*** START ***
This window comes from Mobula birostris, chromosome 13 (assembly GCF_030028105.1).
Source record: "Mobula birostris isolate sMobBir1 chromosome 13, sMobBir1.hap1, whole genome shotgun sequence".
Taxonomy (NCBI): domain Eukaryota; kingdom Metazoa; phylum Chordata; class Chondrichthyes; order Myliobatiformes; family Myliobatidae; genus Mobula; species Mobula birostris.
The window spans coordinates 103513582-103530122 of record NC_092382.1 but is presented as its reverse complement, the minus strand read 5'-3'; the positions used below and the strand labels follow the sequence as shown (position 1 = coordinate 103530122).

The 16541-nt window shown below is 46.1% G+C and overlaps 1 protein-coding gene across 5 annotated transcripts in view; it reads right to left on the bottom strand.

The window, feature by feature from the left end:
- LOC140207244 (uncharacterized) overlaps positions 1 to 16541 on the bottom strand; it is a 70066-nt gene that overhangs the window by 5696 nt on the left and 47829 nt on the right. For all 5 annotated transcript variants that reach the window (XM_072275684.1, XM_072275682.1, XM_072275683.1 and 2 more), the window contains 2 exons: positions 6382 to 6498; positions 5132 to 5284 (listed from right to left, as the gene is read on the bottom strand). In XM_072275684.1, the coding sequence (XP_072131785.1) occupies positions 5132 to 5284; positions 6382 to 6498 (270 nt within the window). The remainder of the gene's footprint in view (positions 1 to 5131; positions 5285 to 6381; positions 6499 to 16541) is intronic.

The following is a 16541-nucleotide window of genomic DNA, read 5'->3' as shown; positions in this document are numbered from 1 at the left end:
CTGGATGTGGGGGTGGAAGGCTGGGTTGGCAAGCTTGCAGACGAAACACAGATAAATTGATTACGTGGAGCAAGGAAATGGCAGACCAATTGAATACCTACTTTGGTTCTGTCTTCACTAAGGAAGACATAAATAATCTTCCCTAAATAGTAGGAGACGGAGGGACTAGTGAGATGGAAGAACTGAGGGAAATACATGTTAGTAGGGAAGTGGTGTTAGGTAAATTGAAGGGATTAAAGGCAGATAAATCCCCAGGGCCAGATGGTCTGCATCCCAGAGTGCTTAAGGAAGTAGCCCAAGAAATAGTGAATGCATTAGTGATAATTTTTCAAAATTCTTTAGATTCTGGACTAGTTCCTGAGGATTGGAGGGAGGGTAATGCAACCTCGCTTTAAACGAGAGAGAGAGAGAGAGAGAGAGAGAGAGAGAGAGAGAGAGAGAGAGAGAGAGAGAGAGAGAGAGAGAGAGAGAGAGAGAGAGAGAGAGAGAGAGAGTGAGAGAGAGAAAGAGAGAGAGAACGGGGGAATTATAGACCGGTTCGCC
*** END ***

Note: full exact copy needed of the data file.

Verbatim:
This window comes from Mobula birostris, chromosome 13 (assembly GCF_030028105.1).
Source record: "Mobula birostris isolate sMobBir1 chromosome 13, sMobBir1.hap1, whole genome shotgun sequence".
Taxonomy (NCBI): domain Eukaryota; kingdom Metazoa; phylum Chordata; class Chondrichthyes; order Myliobatiformes; family Myliobatidae; genus Mobula; species Mobula birostris.
The window spans coordinates 103513582-103530122 of record NC_092382.1 but is presented as its reverse complement, the minus strand read 5'-3'; the positions used below and the strand labels follow the sequence as shown (position 1 = coordinate 103530122).

The 16541-nt window shown below is 46.1% G+C and overlaps 1 protein-coding gene across 5 annotated transcripts in view; it reads right to left on the bottom strand.

The window, feature by feature from the left end:
- LOC140207244 (uncharacterized) overlaps positions 1 to 16541 on the bottom strand; it is a 70066-nt gene that overhangs the window by 5696 nt on the left and 47829 nt on the right. For all 5 annotated transcript variants that reach the window (XM_072275684.1, XM_072275682.1, XM_072275683.1 and 2 more), the window contains 2 exons: positions 6382 to 6498; positions 5132 to 5284 (listed from right to left, as the gene is read on the bottom strand). In XM_072275684.1, the coding sequence (XP_072131785.1) occupies positions 5132 to 5284; positions 6382 to 6498 (270 nt within the window). The remainder of the gene's footprint in view (positions 1 to 5131; positions 5285 to 6381; positions 6499 to 16541) is intronic.

The following is a 16541-nucleotide window of genomic DNA, read 5'->3' as shown; positions in this document are numbered from 1 at the left end:
CTGGATGTGGGGGTGGAAGGCTGGGTTGGCAAGCTTGCAGACGAAACACAGATAAATTGATTACGTGGAGCAAGGAAATGGCAGACCAATTGAATACCTACTTTGGTTCTGTCTTCACTAAGGAAGACATAAATAATCTTCCCTAAATAGTAGGAGACGGAGGGACTAGTGAGATGGAAGAACTGAGGGAAATACATGTTAGTAGGGAAGTGGTGTTAGGTAAATTGAAGGGATTAAAGGCAGATAAATCCCCAGGGCCAGATGGTCTGCATCCCAGAGTGCTTAAGGAAGTAGCCCAAGAAATAGTGAATGCATTAGTGATAATTTTTCAAAATTCTTTAGATTCTGGACTAGTTCCTGAGGATTGGAGGGAGGGTAATGCAACCTCGCTTTAAACGAGAGAGAGAGAGAGAGAGAGAGAGAGAGAGAGAGAGAGAGAGAGAGAGAGAGAGAGAGAGAGAGAGAGAGAGAGAGAGAGAGAGAGAGAGAGAGAGTGAGAGAGAGAAAGAGAGAGAGAACGGGGGAATTATAGACCGGTTCGCC